Bloomberg Index Services Limited. BLOOMBERG® is a trademark and service mark of Bloomberg Finance L.P. and its affiliates (collectively “Bloomberg”). BARCLAYS® is a trademark and service mark of Barclays Bank Plc (collectively with its affiliates, “Barclays”), used under license. Bloomberg or Bloomberg’s licensors, including Barclays, own all proprietary rights in the Bloomberg Barclays Indices. Neither Bloomberg nor Barclays approves or endorses this material, or guarantees the accuracy or completeness of any information herein, or makes any warranty, express or implied, as to the results to be obtained therefrom and, to the maximum extent allowed by law, neither shall have any liability or responsibility for injury or damages arising in connection therewith.

Investments in securities are subject to investment risk, including possible loss of principal. Investments in international securities, even though publicly traded in the U.S., may involve risks which are in addition to those inherent in domestic investments.

Bonds are subject to interest rate, price, and credit risks. Generally when interest rates rise, bond prices fall.

Investments in emerging markets may be less liquid and more volatile. Additional risks include currency fluctuations, and political instability.

Equity investments are more volatile than bonds and subject to greater risks. Small- and mid-cap stocks involve greater risk than large-cap stocks.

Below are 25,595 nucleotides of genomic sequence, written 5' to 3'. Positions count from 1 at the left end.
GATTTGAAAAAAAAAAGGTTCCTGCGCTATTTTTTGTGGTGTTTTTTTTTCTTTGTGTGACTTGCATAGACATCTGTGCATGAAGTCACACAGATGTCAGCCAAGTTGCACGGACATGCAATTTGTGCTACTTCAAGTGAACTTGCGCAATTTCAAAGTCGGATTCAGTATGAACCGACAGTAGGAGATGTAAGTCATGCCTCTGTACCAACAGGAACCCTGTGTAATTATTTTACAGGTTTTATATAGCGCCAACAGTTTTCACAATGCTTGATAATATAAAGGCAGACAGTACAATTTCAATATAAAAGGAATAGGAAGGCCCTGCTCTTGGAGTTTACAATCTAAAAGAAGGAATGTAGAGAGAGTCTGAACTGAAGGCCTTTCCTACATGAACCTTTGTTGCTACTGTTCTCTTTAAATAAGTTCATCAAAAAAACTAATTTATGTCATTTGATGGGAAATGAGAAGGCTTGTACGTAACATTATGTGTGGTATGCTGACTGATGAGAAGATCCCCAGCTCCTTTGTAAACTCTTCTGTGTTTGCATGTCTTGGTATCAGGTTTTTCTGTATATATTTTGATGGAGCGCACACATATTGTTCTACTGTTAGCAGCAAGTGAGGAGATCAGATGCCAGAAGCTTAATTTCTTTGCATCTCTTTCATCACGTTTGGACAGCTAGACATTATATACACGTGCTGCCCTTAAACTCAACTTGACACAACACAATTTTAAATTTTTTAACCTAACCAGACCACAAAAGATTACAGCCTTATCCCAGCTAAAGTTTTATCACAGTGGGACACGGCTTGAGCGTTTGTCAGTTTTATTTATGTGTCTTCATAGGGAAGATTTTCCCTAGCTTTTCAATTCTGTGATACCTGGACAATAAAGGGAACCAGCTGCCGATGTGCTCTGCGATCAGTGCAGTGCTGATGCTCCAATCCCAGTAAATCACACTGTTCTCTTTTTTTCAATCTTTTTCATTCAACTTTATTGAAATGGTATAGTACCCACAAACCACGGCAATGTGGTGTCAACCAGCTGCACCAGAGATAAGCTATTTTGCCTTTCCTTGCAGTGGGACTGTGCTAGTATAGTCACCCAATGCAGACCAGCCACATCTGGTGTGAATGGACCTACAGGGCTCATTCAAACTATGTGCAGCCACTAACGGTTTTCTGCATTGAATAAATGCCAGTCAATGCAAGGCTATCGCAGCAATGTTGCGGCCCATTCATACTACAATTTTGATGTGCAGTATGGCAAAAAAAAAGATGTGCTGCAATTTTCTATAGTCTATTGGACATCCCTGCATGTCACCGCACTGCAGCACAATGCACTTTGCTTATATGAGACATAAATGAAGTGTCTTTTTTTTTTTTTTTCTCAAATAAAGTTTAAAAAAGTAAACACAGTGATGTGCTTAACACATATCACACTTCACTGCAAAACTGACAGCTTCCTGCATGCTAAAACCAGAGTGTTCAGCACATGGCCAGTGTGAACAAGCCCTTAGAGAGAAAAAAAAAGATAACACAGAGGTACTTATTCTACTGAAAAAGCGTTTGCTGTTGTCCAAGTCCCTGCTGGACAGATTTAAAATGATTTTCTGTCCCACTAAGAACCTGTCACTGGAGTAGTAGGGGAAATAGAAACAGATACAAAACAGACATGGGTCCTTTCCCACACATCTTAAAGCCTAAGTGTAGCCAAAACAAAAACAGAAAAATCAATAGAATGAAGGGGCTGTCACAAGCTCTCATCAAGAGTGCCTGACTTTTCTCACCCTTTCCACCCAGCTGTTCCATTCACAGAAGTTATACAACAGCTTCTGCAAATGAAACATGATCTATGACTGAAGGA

High-yield fixed income securities are subject to liquidity and credit risk, and tend to be more volatile than investment grade fixed income.

A real assets strategy is subject to the risk that its asset allocations may not achieve the desired risk-return characteristic, underperform other similar investment strategies or cause an investor to lose money. The risks of investing in REITs are similar to those associated with direct investments in real estate securities. Property values may fall due to increasing vacancies, declining rents resulting from economic, legal, tax, political or technological developments, lack of liquidity, limited diversification and sensitivity to certain economic factors such as interest rate changes and market recessions.

Bank Loans are subject to greater levels of credit risk and liquidity risk than certain other securities. Leveraged loans are considered predominately speculative with respect to the issuer’s continuing ability to make principal payments. A downturn or period of risk aversion could adversely affect the market for leveraged loans and reduce an investor’s ability to sell its securities.

Alternative investment products, such as hedge funds, private equity, venture capital, private credit, real estates and real assets, are speculative and involve risk. Only investors who understand, and are willing and financially able to assume, the risks of such an investment—including the risk of losing all or substantially all of their investment—should consider investing. Additional risks to consider before investing in alternative investment products include the fact that some products may use leverage that may increase the risk of investment loss, can be illiquid, may involve complex tax structures, and are subject to limited regulatory oversight. For a more detailed discussion of the risks involved with an investment in an alternative investment product, please review the offering materials for the relevant alternative investment product prior to making an investment.

Published January 8, 2021


Send email Share on LinkedIn Tweet